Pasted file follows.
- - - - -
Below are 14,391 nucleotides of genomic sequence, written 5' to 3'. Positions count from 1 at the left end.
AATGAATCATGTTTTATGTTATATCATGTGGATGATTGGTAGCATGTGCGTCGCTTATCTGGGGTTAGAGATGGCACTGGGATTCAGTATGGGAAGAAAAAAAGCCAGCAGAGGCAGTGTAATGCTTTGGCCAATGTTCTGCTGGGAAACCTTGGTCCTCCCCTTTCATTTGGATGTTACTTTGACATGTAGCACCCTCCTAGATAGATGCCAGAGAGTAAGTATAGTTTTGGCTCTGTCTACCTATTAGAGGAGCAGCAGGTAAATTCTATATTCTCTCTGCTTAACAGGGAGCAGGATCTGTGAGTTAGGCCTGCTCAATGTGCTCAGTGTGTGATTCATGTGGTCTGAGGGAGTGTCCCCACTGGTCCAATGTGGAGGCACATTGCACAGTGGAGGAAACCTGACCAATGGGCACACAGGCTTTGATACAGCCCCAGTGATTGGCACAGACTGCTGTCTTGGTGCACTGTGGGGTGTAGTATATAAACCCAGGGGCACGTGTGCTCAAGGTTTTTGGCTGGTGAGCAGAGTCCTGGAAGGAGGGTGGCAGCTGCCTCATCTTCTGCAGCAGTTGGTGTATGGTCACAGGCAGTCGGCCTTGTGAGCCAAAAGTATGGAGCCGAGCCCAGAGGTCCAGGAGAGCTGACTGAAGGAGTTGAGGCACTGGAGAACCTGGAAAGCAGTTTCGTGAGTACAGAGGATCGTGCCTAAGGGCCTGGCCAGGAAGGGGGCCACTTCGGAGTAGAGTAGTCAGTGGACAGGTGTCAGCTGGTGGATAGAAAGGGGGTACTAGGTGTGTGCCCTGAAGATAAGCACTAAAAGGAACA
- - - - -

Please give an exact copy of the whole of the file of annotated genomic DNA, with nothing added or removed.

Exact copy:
Below are 14,391 nucleotides of genomic sequence, written 5' to 3'. Positions count from 1 at the left end.
AATGAATCATGTTTTATGTTATATCATGTGGATGATTGGTAGCATGTGCGTCGCTTATCTGGGGTTAGAGATGGCACTGGGATTCAGTATGGGAAGAAAAAAAGCCAGCAGAGGCAGTGTAATGCTTTGGCCAATGTTCTGCTGGGAAACCTTGGTCCTCCCCTTTCATTTGGATGTTACTTTGACATGTAGCACCCTCCTAGATAGATGCCAGAGAGTAAGTATAGTTTTGGCTCTGTCTACCTATTAGAGGAGCAGCAGGTAAATTCTATATTCTCTCTGCTTAACAGGGAGCAGGATCTGTGAGTTAGGCCTGCTCAATGTGCTCAGTGTGTGATTCATGTGGTCTGAGGGAGTGTCCCCACTGGTCCAATGTGGAGGCACATTGCACAGTGGAGGAAACCTGACCAATGGGCACACAGGCTTTGATACAGCCCCAGTGATTGGCACAGACTGCTGTCTTGGTGCACTGTGGGGTGTAGTATATAAACCCAGGGGCACGTGTGCTCAAGGTTTTTGGCTGGTGAGCAGAGTCCTGGAAGGAGGGTGGCAGCTGCCTCATCTTCTGCAGCAGTTGGTGTATGGTCACAGGCAGTCGGCCTTGTGAGCCAAAAGTATGGAGCCGAGCCCAGAGGTCCAGGAGAGCTGACTGAAGGAGTTGAGGCACTGGAGAACCTGGAAAGCAGTTTCGTGAGTACAGAGGATCGTGCCTAAGGGCCTGGCCAGGAAGGGGGCCACTTCGGAGTAGAGTAGTCAGTGGACAGGTGTCAGCTGGTGGATAGAAAGGGGGTACTAGGTGTGTGCCCTGAAGATAAGCACTAAAAGGAACA